Watching daughter’s reflection in the mirror this morning, thinking how grown up she looks as she stands next to me, a proclamation was made, “I wish I was blonde.” My heart sank as the voice of envy and insecurity comes out of the mouth of my precious, beautiful girl.
And so for daughter the battle begins at the age of seven. The battle we all face about our appearance, our bodies, the things we don’t like about ourselves, the fight against envy and insecurity. It is the war of negativity, the whispers of the enemy and our roots struggling to take hold in the rich soil of our Father and not the wasteland of self loathing and the enemy .
I don’t remember when it began for me but I know it was young, maybe even before daughter. I never felt like the pretty one. I was short. My hair was thin and mousey. I was always a little pudgy. All the critical passages of womanhood came late for me. The boys paid no attention, or at least ones I wanted to look my way. I let my list of inadequacies begin to define me.
To make matters worse, my parents called me Barbie lending to the kids’ incessant teasing… “Hi Barbie, where’s Ken?” or “Barbie-big-butt”. The worst was one of the neighborhood mom’s calling me “Boobie”, which was ridiculous since there was nothing happening in that front. To my mother’s objection she merely responded it was all in love, leaving the nickname intact.
One of my friends was, and still is, extremely beautiful. She had it all, the hair, the body, the attention. Oh how I wanted to look like her. If only I looked like that I would feel good about myself and the boys would be interested in me too. I had been cheated! Envy and self-loathing had taken hold.
I began my journey of beautification by sneaking poorly applied makeup, getting my hair permed (that was the style way back when), painting my nails a ridiculous number of times in a week, shedding layers such that my outfit would be “sexy” out of my parent’s sight. Somewhere in my adolescent and deluded mind I decided that running around looking trampy would make me beautiful and bring me the attention I so desired.
I had a brief respite in high school when I joined the church group and gave my life to the Lord but in a series of unfortunate events and roots that were not deep enough I walked away from church, a story for another day. I walked away feeling betrayed, wounded and even more insecure. I picked up right where I left off, pursuing masochistic behavior.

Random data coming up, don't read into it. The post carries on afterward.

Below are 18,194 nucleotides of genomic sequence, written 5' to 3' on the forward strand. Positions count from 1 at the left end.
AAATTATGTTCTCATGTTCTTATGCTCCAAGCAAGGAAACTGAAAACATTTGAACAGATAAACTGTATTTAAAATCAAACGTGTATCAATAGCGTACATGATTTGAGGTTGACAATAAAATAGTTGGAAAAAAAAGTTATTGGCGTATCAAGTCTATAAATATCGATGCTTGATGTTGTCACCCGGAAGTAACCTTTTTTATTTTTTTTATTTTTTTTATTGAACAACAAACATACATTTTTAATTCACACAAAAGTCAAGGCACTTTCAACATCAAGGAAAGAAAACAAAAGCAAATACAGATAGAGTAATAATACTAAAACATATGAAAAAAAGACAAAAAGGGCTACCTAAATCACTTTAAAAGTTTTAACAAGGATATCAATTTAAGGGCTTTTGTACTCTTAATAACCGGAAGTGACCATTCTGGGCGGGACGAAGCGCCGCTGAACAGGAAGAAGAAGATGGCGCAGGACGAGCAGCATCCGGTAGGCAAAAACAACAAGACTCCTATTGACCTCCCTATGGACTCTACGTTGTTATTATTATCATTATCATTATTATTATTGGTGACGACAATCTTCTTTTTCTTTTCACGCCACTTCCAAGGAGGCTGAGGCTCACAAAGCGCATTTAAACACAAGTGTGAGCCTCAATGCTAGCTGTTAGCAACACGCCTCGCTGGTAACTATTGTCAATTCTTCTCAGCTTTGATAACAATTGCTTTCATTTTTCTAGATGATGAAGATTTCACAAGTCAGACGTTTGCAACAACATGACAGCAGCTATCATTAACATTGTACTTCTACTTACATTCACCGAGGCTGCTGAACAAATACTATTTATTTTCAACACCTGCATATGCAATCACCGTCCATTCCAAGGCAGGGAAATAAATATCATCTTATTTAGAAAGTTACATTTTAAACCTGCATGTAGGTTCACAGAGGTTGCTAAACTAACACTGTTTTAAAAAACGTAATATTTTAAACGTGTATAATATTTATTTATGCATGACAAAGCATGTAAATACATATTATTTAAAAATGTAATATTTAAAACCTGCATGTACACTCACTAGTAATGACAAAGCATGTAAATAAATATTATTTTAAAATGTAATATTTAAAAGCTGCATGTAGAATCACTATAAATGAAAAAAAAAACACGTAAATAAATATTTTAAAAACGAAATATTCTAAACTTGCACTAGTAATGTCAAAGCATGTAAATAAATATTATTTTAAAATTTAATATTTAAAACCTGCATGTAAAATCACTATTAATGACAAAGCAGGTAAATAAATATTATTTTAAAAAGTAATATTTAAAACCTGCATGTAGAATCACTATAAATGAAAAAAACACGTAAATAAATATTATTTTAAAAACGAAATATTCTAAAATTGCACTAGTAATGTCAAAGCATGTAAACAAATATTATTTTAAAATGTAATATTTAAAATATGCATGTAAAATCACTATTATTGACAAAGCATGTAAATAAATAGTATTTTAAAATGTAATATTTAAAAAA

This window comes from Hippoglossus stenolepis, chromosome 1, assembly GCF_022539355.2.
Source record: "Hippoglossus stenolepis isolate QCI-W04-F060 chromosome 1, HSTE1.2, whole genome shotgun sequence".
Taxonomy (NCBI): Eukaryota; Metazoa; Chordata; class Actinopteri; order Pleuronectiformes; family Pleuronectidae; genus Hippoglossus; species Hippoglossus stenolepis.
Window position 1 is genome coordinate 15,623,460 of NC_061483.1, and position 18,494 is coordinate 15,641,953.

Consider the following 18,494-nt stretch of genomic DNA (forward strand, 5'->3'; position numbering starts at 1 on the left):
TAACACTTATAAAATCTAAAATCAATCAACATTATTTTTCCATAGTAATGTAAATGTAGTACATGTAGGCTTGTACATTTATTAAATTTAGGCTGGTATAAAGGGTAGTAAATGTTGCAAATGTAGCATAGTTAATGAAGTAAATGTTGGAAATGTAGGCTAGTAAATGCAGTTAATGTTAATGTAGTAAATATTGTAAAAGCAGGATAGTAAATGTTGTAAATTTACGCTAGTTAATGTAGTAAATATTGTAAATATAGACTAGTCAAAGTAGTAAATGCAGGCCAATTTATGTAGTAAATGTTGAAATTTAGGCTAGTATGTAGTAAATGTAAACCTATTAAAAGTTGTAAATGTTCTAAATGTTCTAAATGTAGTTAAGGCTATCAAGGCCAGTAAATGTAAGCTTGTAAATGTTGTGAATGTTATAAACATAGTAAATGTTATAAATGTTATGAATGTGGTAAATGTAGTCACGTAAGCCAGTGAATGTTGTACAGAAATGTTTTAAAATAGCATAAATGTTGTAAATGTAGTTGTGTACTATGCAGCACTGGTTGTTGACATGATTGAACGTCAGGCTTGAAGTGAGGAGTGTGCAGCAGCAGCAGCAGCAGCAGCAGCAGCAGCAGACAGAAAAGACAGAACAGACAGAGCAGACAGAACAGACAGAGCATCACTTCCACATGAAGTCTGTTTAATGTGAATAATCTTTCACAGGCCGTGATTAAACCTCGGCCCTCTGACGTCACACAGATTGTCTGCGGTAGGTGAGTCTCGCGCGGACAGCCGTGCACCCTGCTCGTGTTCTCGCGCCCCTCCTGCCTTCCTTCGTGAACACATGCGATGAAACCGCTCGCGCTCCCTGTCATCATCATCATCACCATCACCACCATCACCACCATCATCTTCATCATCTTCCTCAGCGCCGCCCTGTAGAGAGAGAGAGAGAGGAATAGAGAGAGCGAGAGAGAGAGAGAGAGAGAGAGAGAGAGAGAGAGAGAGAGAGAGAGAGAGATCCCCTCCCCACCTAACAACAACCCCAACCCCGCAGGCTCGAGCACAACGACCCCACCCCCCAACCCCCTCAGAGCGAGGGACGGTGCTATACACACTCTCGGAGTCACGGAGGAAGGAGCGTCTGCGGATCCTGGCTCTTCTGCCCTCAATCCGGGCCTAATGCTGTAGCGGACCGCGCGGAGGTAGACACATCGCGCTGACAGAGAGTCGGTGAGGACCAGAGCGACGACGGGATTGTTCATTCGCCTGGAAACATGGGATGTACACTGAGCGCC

As I got older, I did manage to figure out the makeup thing, dumped the perm and purchased my own provocative clothes and continued to seek that illusive attention to fill the pit left by the stronghold of envy and self-loathing. It led me down a destructive path, especially with men. I was in bondage, taken captive by lies of the flesh and consumed by sin.
I have prayed against this repeating itself in the lives of our kids. I have also prayed that the Spirit would provide me with the words, the tone, and the eloquence to speak life and beauty into them.
Hearing daughter’s words this morning brought me to that moment of truth, that moment that I had been praying about. I started to tell her what my mother told me, that she is beautiful the way she is and she shouldn’t feel that way, which is true, but we all know how well that worked for me.
The truth is the “shouldn’ts” in life often lead to shame and keep us trapped in a place we “shouldn’t” be.
Instead, God brought me to His word and daughter and I read together the verses which I had just read the day before, not a coincidence I assure you.
“For you created my inmost being; you knit me together in my mother’s womb. I praise you because I am fearfully and wonderfully made; your works are wonderful. I know that full well. My frame was not hidden from you when I was made in the secret place. When I was woven together in the depths of the earth, your eyes saw my unformed body. All the days ordained for me were written in your book before one of them came to be.” Psalm 139:13-16
We discussed that God made her exactly the way she is and he did it thoughtfully and lovingly. I asked her if God makes mistakes with which she replied, “No.” The Spirit was upon me and I was able to speak God’s truth in love as I explained to her that to enter into the “I wish I looked like that” mindset was to essentially say God’s creation wasn’t perfect, that He made a mistake.
Her eyes widened, she smiled and said she liked her hair after all and wished she could “kiss God”. I told her prayers of thanksgiving that she is fearfully and wonderfully made by our God is the best kiss she could give.
Does this close the chapter on “I want to look like that!” or “I wish I had that!”? I am certain it does not. But, the lie of envy and self-loathing that the enemy put before her today was countermanded with God’s truth and that is a seed I intend to nurture, pray over and watch God do his work!
As she headed off to spend the day with Grammie, I was able to acknowledge that mom did the best she could without knowing the Lord personally during my childhood. I fell to my knees in thanksgiving that God has brought me salvation and that I am able to share the Gospel and His love with daughter. I was also able to reaffirm that I too am fearfully and wonderfully made, in all my imperfections and so are you!